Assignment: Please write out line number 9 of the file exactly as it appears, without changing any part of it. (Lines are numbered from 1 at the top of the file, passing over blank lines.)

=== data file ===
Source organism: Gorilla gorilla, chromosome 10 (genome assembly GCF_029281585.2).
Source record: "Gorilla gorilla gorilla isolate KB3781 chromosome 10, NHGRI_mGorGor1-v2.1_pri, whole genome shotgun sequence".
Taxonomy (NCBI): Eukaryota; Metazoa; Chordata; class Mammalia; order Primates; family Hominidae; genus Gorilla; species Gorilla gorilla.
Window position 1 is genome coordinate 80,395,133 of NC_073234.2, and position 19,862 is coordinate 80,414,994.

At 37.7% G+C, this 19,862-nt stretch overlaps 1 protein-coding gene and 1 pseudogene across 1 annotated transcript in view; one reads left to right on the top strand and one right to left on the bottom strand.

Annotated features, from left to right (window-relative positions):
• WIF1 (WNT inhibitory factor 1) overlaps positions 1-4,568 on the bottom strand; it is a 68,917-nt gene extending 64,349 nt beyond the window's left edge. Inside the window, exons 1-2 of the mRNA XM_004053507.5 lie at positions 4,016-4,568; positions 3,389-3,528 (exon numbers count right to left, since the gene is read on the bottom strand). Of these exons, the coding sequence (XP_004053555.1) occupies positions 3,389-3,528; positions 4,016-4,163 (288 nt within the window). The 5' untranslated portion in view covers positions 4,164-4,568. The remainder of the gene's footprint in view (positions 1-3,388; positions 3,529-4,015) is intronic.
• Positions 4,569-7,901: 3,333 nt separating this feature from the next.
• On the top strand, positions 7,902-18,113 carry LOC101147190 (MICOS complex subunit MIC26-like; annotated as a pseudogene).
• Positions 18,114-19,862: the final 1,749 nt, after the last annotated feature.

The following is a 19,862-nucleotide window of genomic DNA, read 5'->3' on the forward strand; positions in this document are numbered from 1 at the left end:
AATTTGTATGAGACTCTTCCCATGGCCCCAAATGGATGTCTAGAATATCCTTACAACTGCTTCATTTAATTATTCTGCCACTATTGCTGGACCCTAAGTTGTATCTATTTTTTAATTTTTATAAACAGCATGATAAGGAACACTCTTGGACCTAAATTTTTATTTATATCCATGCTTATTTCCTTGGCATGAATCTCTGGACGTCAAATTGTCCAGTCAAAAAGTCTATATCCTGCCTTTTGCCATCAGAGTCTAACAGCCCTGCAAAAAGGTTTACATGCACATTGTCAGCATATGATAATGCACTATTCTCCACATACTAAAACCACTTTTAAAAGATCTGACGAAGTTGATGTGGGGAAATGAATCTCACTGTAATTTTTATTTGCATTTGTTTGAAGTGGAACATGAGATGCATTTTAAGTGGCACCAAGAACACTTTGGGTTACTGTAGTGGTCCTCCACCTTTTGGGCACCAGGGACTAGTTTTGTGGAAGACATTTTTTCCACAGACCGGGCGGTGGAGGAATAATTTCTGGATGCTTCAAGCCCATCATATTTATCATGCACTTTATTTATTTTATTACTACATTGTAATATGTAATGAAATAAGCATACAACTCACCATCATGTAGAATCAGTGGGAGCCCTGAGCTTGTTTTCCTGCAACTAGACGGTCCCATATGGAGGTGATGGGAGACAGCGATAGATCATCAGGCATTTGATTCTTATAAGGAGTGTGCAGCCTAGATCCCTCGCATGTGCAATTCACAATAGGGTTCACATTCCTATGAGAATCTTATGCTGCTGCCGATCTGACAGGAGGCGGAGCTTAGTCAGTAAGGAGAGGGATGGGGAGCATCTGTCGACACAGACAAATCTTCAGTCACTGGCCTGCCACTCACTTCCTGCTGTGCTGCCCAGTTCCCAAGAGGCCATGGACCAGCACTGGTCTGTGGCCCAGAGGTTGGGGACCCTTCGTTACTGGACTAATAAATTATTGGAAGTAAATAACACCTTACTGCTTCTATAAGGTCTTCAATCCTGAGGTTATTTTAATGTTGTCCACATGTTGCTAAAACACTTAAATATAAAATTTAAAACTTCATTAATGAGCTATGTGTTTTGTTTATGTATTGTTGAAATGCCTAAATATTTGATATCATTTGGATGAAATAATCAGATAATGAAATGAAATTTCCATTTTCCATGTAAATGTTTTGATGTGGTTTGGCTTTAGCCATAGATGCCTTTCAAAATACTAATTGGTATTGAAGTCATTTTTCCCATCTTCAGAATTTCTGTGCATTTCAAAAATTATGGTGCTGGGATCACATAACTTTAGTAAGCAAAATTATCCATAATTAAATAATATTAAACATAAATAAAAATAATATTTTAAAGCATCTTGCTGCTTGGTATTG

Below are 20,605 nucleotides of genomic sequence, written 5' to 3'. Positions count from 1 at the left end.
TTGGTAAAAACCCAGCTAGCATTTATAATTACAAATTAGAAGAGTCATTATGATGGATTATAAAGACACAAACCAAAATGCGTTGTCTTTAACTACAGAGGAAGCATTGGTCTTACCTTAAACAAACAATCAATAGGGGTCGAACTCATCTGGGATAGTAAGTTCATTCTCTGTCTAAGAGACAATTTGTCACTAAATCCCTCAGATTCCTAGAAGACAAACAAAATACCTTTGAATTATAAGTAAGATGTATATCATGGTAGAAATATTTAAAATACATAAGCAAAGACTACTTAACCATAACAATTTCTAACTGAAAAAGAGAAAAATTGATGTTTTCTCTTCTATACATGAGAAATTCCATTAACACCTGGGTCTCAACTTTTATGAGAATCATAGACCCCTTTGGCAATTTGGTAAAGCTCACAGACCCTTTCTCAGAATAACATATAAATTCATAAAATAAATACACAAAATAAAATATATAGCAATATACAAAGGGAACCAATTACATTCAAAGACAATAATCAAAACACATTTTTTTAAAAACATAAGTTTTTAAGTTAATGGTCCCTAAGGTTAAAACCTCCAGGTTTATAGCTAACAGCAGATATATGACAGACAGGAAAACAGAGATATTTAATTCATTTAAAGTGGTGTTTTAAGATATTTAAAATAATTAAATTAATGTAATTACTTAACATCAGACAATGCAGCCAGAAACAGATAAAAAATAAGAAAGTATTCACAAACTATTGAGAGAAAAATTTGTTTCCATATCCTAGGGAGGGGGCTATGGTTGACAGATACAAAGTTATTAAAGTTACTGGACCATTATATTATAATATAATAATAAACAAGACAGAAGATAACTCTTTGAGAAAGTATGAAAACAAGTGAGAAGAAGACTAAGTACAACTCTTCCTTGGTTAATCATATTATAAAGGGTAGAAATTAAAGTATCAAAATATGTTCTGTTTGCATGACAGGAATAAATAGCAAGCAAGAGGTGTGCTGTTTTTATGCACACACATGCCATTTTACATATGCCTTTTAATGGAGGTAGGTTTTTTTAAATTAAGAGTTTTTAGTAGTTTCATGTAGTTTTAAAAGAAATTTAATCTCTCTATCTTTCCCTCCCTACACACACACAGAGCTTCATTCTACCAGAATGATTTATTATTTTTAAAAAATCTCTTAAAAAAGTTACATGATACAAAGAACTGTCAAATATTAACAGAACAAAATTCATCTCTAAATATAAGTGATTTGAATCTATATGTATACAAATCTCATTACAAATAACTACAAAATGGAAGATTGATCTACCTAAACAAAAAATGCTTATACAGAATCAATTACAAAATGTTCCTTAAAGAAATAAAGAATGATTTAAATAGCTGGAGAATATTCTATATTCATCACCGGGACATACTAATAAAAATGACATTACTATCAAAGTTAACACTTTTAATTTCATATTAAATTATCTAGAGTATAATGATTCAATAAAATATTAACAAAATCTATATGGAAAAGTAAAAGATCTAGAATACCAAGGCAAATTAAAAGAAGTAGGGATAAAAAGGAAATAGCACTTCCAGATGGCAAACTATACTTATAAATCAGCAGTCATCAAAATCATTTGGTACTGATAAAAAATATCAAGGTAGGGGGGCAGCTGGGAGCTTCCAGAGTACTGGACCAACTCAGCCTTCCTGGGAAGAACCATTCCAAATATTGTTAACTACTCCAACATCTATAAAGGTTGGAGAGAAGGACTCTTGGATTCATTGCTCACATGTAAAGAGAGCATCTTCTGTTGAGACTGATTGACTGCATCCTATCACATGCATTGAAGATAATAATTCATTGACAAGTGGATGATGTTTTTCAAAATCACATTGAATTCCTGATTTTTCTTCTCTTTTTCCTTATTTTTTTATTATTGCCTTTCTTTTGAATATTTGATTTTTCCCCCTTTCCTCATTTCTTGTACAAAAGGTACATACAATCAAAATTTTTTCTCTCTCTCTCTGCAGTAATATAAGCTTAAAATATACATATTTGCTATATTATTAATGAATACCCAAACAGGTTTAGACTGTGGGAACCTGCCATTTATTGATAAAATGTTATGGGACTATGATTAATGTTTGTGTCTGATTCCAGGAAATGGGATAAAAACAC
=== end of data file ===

• On the top strand, positions 7,902-18,113 carry LOC101147190 (MICOS complex subunit MIC26-like; annotated as a pseudogene).